Well, maybe in a few years. In the meantime, we’ll get into the spirit of things by serving up these mini tennis ball cookies – simple sugar cookies with a shiny, glow-green glaze.
How’s this for hitting the sweet spot?
Yes, the cookies are a bit time-consuming to make, but I promise they taste as good as they look. And as Sophie (above, in the shades) will tell you, sometimes looking good is worth a little extra effort.
Because this cookie dough can be rolled out into any shape, I usually freeze half the batch so I’m always ready for special occasions. For example, maybe we’ll celebrate New Jersey Day on December 18th, to commemorate the date that New Jersey became a state (in 1787).
Or maybe not, but you get the idea.
Glazed Tennis Ball Cookies
Makes about 5 dozen 2-inch cookies
For the cookies:
- ¾ cup unsalted butter, at room temperature
- 2 eggs
- 1 cup sugar
- 1 teaspoon vanilla
- 1 teaspoon baking powder
- ½ teaspoon salt
- 2 ½ cups flour
For the glaze:
- 1/3 cup butter
- 2 cups confectioner’s (powdered) sugar, sifted to remove lumps
- 1 ½ teaspoons vanilla
- 2 to 4 teaspoons hot water
- Yellow and green food color
Make the cookies:
In a mixer bowl, combine butter, sugar, eggs and vanilla; beat until smooth. Add baking powder, salt and flour and mix on low until incorporated. Divide the dough into two discs and wrap in plastic wrap. Refrigerate for one hour or store in freezer until ready to bake.
Heat oven to 400ºF. Line 2 baking sheets with parchment paper. On a work surface with parchment paper below and plastic wrap on top (to prevent rolling pin from sticking), roll out dough to about 1/8” (3mm) thickness. Use a small (approx. 2” diameter) biscuit cutter to cut out as many circles as possible. Place circles onto baking sheets, approximately 2 inches apart. Repeat with remaining dough – returning dough to freezer if necessary to help maintain crisp circle shapes.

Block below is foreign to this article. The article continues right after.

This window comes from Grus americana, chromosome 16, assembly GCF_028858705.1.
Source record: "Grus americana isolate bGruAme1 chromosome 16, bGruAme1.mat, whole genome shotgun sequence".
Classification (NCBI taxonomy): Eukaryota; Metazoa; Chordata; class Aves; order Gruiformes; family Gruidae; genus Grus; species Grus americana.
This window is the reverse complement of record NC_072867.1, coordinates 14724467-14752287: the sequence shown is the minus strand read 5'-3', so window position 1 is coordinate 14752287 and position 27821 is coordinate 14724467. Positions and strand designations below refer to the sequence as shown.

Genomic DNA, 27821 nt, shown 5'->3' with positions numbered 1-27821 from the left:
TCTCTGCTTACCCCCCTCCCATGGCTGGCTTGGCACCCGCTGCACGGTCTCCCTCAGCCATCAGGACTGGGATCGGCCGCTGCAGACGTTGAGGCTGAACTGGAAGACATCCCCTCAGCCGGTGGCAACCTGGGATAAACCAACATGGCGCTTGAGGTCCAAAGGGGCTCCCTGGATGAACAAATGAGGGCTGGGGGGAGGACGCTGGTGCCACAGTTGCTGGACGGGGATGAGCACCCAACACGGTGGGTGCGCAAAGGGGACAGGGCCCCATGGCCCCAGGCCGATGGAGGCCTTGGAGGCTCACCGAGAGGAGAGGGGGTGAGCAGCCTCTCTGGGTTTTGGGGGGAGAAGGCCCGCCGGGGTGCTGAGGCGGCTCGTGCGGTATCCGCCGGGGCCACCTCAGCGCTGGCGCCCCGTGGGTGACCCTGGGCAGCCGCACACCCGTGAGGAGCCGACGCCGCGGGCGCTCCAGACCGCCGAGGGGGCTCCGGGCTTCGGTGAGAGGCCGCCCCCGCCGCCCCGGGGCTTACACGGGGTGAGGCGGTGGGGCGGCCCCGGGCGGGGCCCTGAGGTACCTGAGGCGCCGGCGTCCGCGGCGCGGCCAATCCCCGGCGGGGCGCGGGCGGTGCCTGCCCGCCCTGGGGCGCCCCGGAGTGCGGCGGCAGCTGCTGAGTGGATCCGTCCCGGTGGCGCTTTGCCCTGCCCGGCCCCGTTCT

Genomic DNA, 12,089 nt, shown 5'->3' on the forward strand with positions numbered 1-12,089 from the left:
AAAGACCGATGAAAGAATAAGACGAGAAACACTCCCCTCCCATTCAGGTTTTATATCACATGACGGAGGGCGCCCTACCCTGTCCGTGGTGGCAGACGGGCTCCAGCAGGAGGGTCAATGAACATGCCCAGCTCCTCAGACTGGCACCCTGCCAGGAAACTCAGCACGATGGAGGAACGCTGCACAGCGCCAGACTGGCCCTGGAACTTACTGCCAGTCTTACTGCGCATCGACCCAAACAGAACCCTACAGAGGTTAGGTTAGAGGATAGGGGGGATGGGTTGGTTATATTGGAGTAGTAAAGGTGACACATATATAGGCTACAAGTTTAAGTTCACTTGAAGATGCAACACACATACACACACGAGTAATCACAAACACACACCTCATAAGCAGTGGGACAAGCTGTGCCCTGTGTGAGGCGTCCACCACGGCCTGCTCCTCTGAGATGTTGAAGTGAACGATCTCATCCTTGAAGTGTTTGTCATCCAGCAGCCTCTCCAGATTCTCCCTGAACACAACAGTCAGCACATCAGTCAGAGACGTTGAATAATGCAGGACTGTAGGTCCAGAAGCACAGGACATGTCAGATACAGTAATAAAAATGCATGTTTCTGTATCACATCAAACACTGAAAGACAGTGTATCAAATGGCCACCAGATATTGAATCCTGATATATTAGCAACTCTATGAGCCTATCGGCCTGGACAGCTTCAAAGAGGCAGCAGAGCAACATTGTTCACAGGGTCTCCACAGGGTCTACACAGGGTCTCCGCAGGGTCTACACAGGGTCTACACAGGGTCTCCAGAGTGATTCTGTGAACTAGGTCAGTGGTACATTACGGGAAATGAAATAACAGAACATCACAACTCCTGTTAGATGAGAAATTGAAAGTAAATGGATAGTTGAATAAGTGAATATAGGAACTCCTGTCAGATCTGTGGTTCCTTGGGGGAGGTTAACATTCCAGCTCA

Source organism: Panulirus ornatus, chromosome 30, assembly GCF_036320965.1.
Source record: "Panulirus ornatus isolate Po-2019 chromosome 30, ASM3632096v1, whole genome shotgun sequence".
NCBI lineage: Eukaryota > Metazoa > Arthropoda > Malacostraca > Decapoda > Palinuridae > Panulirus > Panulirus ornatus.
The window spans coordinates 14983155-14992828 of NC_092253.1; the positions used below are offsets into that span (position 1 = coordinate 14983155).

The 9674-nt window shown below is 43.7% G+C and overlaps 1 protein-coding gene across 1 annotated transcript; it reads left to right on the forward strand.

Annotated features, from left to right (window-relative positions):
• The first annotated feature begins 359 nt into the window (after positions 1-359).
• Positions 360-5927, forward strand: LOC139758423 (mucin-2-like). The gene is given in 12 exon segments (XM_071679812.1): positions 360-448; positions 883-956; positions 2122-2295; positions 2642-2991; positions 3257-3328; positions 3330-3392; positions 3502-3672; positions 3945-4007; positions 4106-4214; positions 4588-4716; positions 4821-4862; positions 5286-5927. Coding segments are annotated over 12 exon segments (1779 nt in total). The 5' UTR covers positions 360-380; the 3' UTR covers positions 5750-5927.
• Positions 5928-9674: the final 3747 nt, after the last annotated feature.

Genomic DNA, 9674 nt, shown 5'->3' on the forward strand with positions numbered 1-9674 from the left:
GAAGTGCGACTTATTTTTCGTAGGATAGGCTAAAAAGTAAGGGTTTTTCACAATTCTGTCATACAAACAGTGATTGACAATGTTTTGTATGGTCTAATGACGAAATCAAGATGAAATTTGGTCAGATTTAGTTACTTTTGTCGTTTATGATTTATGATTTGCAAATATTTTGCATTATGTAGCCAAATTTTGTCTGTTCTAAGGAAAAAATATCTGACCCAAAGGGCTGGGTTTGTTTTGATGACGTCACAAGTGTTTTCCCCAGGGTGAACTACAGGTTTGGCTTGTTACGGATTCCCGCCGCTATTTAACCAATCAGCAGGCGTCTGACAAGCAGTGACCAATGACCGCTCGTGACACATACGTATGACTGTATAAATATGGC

For those with an aversion to rolling pins, try this method – inspired from a Food Network show I saw on tortilla-making. Form room-temperature dough into walnut-sized balls and arrange on baking sheet-sized parchment paper. (Cold dough will crack around the edges.) Cover balls with plastic wrap and flatten them with a meat tenderizer or other heavy, flat-bottomed object. The cookies won’t be quite as perfect as the rolled-out versions, but once they’re glazed you can barely tell the difference.
Bake for approximately 8 minutes or until lightly browned. (Rotate baking sheets halfway through baking if necessary.) Cool on wire rack, or just slide the whole cookie-lined sheet onto a counter to cool.
Decorate/Make the glaze:
Fit a small round decorating tip inside a disposable pastry bag. Fold the top of the bag inside out to make a cuff, and set in a tall glass.
In a small saucepan, melt butter. Whisk in sugar and vanilla.
Whisk in hot water (from the tap is fine), 1 teaspoon at a time, until smooth and spreadable. (It should have the consistency of chocolate syrup.)
For the white ball lines, spoon about 1/3 cup of glaze into prepared pastry bag, and then turn up the cuff and twist the bag closed.
To tint the rest of the glaze “tennis ball” color, stir in 3 big squeezes of yellow with a tiny drop of green. Mix thoroughly and then glaze cookies quickly using an offset spatula or butter knife. Glaze hardens quickly so no time for chitchat. If it starts to harden too soon, zap for a few seconds in the microwave or stir in a tiny drop of hot water.
When all cookies are glazed yellow-green, add white lines by piping two curved lines with the pastry bag. (If you didn’t sift the powdered sugar, you might end up with lumps that clog the pastry tip; this is more annoying that the slight inconvenience of sifting sugar.)
Allow glaze to harden to the touch before storing cookies in an airtight container. For crisper cookies, store in and eat right out of the freezer.